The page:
Women in STEM roles

More women are now joining STEM fields in various capacities.

A scientist working on genetics. An engineer building robots. A cybersecurity specialist. A water resource expert. Did these science and tech job roles bring to your mind pictures of men at work? If your guilty answer is yes, then you need to catch up because this picture is changing, and fast. 

Specialised learning

Young women today are exploring their strengths and interests in Science, Technology, Engineering and Mathematics (STEM) fields which have been traditionally dominated by men. This year, to mark 70 years of its work in India, the British Council launched a scholarship for 100 Indian women who want to pursue their Master’s degree in a STEM subject from any university in the United Kingdom.
DH Education caught up with some of these women to understand their varied subject interests.

One Master’s degree was not enough for ambitious Sanhita Sharma from Haldwani, Uttarakhand. She has received an offer to study MSc Environmental
Water Management at Cranfield University. Sanhita wants to be an expert on the topic of her interest — water. She grew up in Uttarakhand and saw first-hand that ample water resources do not mean assured access to clean drinking water, as part of a corporate social responsibility (CSR) initiative. Her interest in the subject piqued when she was doing her BSc in Microbiology. She even took water as an elective while pursuing her postgraduation from The Energy and Resources Institute (TERI) in Bengaluru.

Since completing the course, Sanhita has been working on water and sanitation problems in rural Uttar Pradesh. “When you study the theory it seems simple enough but on the field, it is quite different. We are building water tanks to supply potable water in villages. But creating a sense of ownership of the tanks among the residents is difficult. They are used to drinking contaminated water and so, we have to help them understand the need,” Sanhita said. Her second Master’s degree will equip her with a specialised understanding of water management. This she will use to devise innovative solutions to water problems in rural India, particularly in agriculture.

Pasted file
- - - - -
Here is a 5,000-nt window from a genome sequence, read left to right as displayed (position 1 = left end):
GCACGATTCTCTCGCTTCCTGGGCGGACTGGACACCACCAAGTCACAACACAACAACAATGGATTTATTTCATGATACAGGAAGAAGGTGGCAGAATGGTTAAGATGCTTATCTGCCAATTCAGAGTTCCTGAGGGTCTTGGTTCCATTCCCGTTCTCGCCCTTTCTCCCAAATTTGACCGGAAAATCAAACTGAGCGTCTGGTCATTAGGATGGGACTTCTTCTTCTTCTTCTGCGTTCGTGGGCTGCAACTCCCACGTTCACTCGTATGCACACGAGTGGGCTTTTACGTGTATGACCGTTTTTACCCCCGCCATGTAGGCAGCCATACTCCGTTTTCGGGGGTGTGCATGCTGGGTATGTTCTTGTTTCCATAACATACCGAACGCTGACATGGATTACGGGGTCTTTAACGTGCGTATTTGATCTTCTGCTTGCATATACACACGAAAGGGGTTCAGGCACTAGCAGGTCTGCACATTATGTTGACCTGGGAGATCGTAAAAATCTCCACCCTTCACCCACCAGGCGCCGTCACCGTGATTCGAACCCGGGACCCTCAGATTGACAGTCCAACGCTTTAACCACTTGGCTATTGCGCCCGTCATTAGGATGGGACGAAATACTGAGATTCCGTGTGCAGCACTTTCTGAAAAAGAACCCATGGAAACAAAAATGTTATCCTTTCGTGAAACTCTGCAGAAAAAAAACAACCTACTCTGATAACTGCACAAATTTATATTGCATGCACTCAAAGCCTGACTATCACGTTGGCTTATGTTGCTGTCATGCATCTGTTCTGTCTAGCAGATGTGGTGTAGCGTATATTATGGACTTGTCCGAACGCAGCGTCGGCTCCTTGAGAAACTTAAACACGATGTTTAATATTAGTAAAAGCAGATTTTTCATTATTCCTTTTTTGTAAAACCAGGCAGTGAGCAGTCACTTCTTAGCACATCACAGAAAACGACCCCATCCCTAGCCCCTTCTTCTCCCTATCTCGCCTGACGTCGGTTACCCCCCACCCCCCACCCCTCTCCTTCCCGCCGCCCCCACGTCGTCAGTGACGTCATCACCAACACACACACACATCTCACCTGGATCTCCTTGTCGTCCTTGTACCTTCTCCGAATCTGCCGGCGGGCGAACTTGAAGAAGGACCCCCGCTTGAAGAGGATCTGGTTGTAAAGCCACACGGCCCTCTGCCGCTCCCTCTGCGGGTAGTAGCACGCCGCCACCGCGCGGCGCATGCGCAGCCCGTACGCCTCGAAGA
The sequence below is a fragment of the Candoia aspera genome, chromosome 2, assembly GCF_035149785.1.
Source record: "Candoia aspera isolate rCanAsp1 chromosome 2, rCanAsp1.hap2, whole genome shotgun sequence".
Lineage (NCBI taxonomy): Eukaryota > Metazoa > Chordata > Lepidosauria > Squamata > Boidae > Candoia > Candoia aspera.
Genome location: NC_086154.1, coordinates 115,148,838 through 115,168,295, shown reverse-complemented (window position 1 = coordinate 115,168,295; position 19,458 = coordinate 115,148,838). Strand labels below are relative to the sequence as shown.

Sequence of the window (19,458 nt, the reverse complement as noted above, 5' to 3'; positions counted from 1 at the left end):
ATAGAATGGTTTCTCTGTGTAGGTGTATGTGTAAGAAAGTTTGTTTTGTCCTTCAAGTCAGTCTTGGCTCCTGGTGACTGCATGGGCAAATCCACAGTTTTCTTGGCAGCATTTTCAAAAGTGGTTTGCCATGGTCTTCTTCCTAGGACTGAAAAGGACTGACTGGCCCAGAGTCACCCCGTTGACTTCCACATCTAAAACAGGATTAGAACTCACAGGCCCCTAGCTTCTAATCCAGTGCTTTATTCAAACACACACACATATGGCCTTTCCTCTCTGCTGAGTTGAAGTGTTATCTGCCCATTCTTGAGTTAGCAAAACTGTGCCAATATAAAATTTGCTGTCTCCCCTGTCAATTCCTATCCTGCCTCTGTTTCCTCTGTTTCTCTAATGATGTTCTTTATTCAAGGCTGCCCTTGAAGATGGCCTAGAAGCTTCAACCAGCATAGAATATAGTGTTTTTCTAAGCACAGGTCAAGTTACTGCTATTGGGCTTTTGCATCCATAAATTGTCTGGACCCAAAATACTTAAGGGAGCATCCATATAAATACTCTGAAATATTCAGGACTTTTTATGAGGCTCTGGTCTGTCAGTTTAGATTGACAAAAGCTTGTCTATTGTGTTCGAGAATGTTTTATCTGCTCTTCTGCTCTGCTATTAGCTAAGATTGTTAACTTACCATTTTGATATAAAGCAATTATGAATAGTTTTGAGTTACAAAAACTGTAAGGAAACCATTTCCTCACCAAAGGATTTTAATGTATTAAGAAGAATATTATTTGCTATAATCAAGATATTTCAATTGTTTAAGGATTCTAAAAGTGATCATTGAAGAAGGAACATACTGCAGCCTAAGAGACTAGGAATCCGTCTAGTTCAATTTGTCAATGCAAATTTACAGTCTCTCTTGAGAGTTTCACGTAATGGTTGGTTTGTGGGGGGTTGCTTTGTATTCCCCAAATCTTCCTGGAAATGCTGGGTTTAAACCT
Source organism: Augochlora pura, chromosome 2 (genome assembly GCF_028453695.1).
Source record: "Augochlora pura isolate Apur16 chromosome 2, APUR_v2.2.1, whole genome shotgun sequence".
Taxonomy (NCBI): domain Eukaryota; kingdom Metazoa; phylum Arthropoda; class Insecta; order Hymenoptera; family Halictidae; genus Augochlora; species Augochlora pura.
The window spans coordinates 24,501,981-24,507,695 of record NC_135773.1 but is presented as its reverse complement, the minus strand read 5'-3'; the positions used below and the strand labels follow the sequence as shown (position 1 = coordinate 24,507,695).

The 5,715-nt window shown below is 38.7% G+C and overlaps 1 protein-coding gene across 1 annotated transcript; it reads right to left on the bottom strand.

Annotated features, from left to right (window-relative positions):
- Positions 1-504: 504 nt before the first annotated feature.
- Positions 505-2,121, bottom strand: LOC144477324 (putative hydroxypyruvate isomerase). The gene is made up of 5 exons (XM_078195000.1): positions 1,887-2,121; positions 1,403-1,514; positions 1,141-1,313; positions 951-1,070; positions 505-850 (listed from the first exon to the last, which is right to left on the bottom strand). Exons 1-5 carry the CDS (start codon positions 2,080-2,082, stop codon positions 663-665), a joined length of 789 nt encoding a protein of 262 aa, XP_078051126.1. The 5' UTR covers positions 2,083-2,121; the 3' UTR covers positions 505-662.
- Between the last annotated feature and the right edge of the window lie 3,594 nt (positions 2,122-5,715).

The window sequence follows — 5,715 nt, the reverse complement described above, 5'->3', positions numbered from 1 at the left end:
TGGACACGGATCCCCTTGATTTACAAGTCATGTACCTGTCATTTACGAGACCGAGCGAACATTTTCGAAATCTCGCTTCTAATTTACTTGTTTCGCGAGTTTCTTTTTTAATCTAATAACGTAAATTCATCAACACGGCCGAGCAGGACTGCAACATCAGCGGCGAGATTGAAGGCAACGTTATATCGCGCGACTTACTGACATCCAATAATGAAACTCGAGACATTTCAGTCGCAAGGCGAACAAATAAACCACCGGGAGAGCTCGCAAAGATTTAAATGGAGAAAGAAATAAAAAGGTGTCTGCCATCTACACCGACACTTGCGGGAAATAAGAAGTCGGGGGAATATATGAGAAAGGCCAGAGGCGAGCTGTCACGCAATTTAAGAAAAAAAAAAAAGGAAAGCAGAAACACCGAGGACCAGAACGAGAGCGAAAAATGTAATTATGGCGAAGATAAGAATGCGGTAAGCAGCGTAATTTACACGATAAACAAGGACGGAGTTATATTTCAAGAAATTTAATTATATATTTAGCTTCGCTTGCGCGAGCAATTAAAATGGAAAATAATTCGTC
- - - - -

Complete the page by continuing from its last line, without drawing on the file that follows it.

Ishita Shailendra Parekh breathed a huge sigh of relief when she got the email about being accepted for the British Council scholarship to study MSc in Robotics from the University of Plymouth. After losing her father at a young age, Ishita’s uncle became the support system for her and her mother. She completed her BE in Electronics and Telecommunication with a full scholarship from a college in Pune and was hoping for a similar opportunity for her Master’s. “This scholarship
was my last option. I had told myself that if I did not through this I would not apply
for Master’s anywhere else,” Ishita said.

Working with machines and programming robots excites Ishita and she could not find a course to her liking in the country. “Some of our national institutes do have courses related to artificial intelligence and robotics but in India, it is still an emerging field. The market for these fields is more developed in countries like the US and the UK. So, universities there have better courses,” she said. Ishita is already working with autonomous vehicles, developing intelligent infotainment systems for them as part of a multinational company in Bengaluru.

Understanding genes

While Ishita looks forward to programming robots, Shivangi Srivastava
wants to make discoveries about the ‘programming’ that makes us human. Shivangi will soon be joining the Genetics of
Human Disease Master’s programme offered by University College London. Genetics became a topic of interest for Shivangi as a BSc (Honours) student at Amity University.

The four-year course in Medical Biotechnology introduced her to the fascinating world of gene therapy. “In my first semester, we learned about the use of viral vectors to correct genes. Since then, I have a keen interest on gene therapy,” Shivangi said. She wants to conduct research to understand why people develop Alzheimer’s, a progressive neurodegenerative disorder which affects memory and thinking skills, mostly among senior citizens.

Security in the virtual world is on everyone’s mind, more so after the scandal involving the UK-based Cambridge Analytica which used data from unwitting Facebook users to design political campaigns. Chinmayi Baramashetru from Bengaluru recognises the need for better cybersecurity and wants to pursue a course in this subject from City, University of London. “I have been accepted for a Master’s in Information Systems and Technology but I want to see if I can switch to Data Science or Cybersecurity. The one I have opted for now is more along the lines of management. Both will be helpful but I would like to work more on the technical aspect,” she said.

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